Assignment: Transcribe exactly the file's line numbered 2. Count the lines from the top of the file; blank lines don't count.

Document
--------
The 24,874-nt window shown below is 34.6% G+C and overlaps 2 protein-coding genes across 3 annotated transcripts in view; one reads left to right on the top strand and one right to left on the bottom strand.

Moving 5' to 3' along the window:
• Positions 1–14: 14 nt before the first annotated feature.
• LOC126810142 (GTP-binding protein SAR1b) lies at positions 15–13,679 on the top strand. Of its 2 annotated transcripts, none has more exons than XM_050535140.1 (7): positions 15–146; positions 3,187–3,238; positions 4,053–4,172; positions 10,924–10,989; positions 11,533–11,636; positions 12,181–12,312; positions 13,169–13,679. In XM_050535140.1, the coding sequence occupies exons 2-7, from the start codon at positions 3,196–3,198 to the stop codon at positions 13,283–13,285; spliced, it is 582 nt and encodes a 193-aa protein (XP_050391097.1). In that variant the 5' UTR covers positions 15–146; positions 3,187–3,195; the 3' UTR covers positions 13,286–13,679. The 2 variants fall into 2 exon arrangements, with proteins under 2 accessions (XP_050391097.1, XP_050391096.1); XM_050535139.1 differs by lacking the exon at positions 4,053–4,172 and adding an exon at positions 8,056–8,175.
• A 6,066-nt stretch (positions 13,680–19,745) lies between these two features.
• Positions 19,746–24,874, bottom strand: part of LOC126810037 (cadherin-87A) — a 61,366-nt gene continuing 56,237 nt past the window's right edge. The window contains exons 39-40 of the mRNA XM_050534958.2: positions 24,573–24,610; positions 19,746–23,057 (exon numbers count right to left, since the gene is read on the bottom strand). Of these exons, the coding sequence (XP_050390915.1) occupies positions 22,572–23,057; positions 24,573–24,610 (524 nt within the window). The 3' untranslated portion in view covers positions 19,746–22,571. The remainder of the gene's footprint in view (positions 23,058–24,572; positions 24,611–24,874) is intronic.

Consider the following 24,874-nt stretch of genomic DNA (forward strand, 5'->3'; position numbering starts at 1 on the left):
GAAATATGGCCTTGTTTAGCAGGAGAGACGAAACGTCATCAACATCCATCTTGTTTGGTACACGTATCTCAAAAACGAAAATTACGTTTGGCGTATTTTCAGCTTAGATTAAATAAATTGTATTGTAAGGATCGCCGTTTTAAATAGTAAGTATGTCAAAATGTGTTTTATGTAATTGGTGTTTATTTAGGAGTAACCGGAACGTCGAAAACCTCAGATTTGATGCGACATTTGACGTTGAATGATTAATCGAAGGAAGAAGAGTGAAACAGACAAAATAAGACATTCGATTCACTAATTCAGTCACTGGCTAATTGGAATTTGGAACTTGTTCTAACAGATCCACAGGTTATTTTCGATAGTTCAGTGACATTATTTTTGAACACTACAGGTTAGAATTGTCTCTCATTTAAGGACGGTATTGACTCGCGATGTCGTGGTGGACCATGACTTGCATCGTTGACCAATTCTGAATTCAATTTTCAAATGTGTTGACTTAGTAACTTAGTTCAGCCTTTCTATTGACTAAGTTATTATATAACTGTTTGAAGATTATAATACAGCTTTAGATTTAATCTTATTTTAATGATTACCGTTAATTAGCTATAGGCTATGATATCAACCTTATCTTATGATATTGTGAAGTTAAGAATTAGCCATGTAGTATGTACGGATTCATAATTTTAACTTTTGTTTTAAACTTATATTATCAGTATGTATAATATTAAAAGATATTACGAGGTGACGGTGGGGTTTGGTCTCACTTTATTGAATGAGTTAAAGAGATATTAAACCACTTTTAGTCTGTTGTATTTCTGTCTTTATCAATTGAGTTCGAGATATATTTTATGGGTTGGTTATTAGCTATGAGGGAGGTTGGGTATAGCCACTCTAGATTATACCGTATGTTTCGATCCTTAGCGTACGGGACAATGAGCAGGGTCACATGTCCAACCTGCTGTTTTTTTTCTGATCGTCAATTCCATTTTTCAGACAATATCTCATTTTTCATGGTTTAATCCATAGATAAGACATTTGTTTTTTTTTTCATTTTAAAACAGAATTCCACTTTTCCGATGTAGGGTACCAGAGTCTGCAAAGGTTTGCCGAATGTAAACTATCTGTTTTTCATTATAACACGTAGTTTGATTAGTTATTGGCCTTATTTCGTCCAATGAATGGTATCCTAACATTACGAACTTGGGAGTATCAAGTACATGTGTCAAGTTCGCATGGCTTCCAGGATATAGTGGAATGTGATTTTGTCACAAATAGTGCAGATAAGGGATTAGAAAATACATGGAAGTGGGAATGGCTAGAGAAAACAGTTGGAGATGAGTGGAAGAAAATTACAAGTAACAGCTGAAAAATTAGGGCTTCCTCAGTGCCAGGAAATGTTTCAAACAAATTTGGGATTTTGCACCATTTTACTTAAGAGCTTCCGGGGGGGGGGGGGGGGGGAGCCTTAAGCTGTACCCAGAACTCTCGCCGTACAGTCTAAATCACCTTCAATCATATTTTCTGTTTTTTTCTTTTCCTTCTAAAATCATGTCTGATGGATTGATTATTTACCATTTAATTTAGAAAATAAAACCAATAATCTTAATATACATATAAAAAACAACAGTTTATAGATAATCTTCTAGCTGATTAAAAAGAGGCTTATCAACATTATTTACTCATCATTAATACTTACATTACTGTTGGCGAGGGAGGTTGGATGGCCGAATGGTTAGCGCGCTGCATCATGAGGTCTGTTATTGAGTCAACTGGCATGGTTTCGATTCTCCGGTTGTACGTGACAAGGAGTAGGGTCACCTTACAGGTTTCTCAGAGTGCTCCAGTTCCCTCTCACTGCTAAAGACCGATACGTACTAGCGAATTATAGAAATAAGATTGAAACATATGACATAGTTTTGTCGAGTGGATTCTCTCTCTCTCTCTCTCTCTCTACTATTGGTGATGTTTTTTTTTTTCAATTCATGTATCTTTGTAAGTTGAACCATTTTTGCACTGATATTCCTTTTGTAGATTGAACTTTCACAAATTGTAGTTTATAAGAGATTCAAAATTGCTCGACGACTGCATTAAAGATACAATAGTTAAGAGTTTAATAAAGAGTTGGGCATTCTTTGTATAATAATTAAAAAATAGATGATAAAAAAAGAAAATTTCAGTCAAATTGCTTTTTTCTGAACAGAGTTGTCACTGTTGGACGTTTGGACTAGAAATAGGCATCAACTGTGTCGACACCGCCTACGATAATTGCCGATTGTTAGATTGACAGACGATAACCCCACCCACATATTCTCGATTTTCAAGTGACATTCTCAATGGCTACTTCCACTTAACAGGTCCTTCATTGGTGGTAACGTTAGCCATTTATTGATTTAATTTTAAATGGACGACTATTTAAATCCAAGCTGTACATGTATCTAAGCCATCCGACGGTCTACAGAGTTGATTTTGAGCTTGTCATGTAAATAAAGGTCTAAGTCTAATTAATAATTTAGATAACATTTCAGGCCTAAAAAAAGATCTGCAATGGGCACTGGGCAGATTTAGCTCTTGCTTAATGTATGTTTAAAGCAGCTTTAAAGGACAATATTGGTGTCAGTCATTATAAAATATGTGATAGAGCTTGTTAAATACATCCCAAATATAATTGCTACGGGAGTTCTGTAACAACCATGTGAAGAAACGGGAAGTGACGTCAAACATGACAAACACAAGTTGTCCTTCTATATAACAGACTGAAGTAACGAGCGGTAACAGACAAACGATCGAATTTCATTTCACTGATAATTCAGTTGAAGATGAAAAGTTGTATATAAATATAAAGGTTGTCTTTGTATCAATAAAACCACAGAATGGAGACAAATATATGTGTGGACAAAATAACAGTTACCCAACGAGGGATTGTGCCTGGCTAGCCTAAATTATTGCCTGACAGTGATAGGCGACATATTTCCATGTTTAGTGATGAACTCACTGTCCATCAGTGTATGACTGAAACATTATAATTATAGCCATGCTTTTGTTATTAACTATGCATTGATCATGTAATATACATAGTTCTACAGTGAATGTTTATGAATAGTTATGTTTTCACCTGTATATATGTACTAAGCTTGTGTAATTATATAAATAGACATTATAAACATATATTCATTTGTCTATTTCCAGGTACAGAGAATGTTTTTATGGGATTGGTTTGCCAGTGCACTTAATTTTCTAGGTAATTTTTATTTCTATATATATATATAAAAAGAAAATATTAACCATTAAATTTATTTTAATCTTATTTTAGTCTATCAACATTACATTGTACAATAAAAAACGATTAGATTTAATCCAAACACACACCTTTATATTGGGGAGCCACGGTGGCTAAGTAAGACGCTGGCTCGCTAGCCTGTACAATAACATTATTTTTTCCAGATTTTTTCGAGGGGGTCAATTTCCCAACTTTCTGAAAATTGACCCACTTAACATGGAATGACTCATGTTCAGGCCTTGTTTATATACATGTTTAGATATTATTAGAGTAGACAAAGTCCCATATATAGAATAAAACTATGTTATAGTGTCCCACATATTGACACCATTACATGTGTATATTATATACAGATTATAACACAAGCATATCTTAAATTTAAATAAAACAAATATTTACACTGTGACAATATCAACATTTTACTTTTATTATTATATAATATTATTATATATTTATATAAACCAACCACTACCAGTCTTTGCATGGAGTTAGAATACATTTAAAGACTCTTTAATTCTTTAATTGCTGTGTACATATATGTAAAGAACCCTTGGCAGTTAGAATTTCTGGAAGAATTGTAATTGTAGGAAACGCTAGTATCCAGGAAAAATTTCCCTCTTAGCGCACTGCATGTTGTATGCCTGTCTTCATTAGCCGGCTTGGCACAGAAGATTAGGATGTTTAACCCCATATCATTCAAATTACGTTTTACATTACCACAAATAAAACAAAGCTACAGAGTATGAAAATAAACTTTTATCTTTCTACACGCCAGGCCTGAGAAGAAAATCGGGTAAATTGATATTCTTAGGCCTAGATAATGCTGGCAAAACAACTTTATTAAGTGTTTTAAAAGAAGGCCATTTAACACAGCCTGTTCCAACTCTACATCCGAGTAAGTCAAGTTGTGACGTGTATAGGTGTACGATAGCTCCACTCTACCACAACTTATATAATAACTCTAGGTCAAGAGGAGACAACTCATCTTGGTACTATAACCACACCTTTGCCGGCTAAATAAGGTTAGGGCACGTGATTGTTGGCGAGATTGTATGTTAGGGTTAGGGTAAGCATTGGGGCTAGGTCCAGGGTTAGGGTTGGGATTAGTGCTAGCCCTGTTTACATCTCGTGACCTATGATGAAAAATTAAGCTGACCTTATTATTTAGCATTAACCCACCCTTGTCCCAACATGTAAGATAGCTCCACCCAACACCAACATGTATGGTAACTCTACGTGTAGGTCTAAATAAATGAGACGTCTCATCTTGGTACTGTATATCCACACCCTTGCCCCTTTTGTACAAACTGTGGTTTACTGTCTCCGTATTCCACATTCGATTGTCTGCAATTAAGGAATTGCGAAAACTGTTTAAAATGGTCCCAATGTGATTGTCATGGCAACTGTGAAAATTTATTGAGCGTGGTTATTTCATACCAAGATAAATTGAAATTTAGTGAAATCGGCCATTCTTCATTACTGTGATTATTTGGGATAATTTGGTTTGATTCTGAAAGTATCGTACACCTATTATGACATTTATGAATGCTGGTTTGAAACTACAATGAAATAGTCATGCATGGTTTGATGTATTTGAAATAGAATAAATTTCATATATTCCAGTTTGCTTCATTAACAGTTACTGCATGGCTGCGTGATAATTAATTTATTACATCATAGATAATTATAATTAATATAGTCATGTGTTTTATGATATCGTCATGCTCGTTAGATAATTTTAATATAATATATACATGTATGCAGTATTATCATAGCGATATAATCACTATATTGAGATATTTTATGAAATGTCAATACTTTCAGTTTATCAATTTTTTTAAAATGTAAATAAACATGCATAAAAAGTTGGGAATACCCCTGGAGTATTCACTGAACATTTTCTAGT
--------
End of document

Moving 5' to 3' along the window: